Chaffey College’s Long Journey to Success
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Chaffey College, a three campus college with approximately 20,000 students located California’s Inland Empire, has become the destination of many community college practitioners from around the country. The reason why? Over the past ten years, the college has become nationally-known as an institution with a “risk tolerant change-oriented culture” and a signature set of student support programs that produce impressive performance outcomes for Chaffey students.
Their Heterogeneity and Readiness
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When one observes many developmental classrooms, the most striking aspect is the heterogeneity of students. Some are “brush-up” students, who simply need to remember skills they have already learned. Some have been misplaced by placement exams, and similarly need very little additional instruction. Many — almost surely the majority — have failed to learn certain academic skills in many years of K-12 education, for reasons that are hotly debated. Others have learning disabilities or mental health issues, and colleges have no way of either diagnosing or treating such conditions. The result is...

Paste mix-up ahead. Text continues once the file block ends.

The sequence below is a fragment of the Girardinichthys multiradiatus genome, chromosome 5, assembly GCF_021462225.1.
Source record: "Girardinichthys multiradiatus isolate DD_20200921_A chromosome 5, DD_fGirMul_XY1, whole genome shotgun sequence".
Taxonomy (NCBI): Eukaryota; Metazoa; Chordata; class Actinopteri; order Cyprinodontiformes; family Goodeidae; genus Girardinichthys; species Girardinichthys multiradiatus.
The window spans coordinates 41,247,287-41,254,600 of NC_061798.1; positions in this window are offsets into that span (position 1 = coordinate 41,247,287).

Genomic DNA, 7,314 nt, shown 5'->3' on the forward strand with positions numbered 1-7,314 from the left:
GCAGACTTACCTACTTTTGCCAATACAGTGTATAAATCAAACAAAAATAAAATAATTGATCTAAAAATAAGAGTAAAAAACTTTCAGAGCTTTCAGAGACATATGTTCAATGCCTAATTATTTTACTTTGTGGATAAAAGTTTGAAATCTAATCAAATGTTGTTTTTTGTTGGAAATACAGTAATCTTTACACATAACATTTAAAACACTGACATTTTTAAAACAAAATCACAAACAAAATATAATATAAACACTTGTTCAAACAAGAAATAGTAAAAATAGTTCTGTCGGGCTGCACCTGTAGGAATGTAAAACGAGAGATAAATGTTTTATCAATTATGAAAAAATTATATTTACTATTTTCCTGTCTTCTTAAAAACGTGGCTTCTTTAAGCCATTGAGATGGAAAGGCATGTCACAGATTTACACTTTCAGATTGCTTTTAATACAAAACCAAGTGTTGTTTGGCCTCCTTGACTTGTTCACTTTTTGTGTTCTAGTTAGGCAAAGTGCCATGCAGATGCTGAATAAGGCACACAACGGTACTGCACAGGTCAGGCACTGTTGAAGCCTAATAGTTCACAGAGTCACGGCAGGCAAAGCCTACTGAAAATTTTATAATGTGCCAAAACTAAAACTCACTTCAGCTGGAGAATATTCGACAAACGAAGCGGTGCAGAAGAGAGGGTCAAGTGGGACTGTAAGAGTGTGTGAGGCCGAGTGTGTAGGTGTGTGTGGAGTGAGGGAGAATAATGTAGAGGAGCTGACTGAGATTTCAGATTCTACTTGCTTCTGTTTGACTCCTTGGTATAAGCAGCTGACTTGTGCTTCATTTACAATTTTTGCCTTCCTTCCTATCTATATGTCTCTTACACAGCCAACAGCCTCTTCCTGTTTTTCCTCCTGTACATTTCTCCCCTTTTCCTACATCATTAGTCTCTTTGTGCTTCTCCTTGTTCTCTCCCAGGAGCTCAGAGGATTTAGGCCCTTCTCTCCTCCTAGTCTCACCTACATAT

Their Possibilities and Limits
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Community colleges provide a substantial array of student support services, designed to help students master basic subjects and to learn “how to be college students.” However, the use of these services by instructors and students varies substantially. Some instructors rarely or never mention the availability of such services; others make the use of some services mandatory. But the largely voluntary nature of student services means that many students do not use these services, for reasons ranging from competing demands for their time to avoidance of stigma or stereotype threat. The result is...